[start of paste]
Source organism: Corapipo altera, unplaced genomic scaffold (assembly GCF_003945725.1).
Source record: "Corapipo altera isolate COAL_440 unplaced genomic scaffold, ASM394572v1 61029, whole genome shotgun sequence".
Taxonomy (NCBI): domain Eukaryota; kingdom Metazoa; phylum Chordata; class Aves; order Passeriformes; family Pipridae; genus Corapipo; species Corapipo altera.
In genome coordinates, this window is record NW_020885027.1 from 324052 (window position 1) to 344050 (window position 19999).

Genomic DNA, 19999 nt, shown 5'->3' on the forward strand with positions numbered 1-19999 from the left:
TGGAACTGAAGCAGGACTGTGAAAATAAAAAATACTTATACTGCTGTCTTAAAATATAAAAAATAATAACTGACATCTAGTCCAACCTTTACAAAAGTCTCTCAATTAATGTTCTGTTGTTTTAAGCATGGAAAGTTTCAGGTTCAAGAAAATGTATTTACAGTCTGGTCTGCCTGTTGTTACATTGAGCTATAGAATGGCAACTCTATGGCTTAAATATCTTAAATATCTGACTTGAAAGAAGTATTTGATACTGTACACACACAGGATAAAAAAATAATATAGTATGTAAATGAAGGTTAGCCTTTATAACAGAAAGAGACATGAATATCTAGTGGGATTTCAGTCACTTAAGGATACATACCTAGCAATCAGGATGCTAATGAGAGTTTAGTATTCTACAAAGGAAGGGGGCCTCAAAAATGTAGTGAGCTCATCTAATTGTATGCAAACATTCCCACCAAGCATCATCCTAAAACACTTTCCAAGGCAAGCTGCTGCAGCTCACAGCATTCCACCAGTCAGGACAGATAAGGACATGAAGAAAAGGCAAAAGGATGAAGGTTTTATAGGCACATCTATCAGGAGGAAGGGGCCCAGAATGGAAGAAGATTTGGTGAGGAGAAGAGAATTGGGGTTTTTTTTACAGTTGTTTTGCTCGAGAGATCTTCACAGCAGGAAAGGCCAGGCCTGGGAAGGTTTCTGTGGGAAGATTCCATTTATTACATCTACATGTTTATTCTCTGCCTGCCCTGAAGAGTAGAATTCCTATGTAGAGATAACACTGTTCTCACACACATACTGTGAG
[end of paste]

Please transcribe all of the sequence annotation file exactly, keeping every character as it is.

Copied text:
Source organism: Corapipo altera, unplaced genomic scaffold (assembly GCF_003945725.1).
Source record: "Corapipo altera isolate COAL_440 unplaced genomic scaffold, ASM394572v1 61029, whole genome shotgun sequence".
Taxonomy (NCBI): domain Eukaryota; kingdom Metazoa; phylum Chordata; class Aves; order Passeriformes; family Pipridae; genus Corapipo; species Corapipo altera.
In genome coordinates, this window is record NW_020885027.1 from 324052 (window position 1) to 344050 (window position 19999).

Genomic DNA, 19999 nt, shown 5'->3' on the forward strand with positions numbered 1-19999 from the left:
TGGAACTGAAGCAGGACTGTGAAAATAAAAAATACTTATACTGCTGTCTTAAAATATAAAAAATAATAACTGACATCTAGTCCAACCTTTACAAAAGTCTCTCAATTAATGTTCTGTTGTTTTAAGCATGGAAAGTTTCAGGTTCAAGAAAATGTATTTACAGTCTGGTCTGCCTGTTGTTACATTGAGCTATAGAATGGCAACTCTATGGCTTAAATATCTTAAATATCTGACTTGAAAGAAGTATTTGATACTGTACACACACAGGATAAAAAAATAATATAGTATGTAAATGAAGGTTAGCCTTTATAACAGAAAGAGACATGAATATCTAGTGGGATTTCAGTCACTTAAGGATACATACCTAGCAATCAGGATGCTAATGAGAGTTTAGTATTCTACAAAGGAAGGGGGCCTCAAAAATGTAGTGAGCTCATCTAATTGTATGCAAACATTCCCACCAAGCATCATCCTAAAACACTTTCCAAGGCAAGCTGCTGCAGCTCACAGCATTCCACCAGTCAGGACAGATAAGGACATGAAGAAAAGGCAAAAGGATGAAGGTTTTATAGGCACATCTATCAGGAGGAAGGGGCCCAGAATGGAAGAAGATTTGGTGAGGAGAAGAGAATTGGGGTTTTTTTTACAGTTGTTTTGCTCGAGAGATCTTCACAGCAGGAAAGGCCAGGCCTGGGAAGGTTTCTGTGGGAAGATTCCATTTATTACATCTACATGTTTATTCTCTGCCTGCCCTGAAGAGTAGAATTCCTATGTAGAGATAACACTGTTCTCACACACATACTGTGAG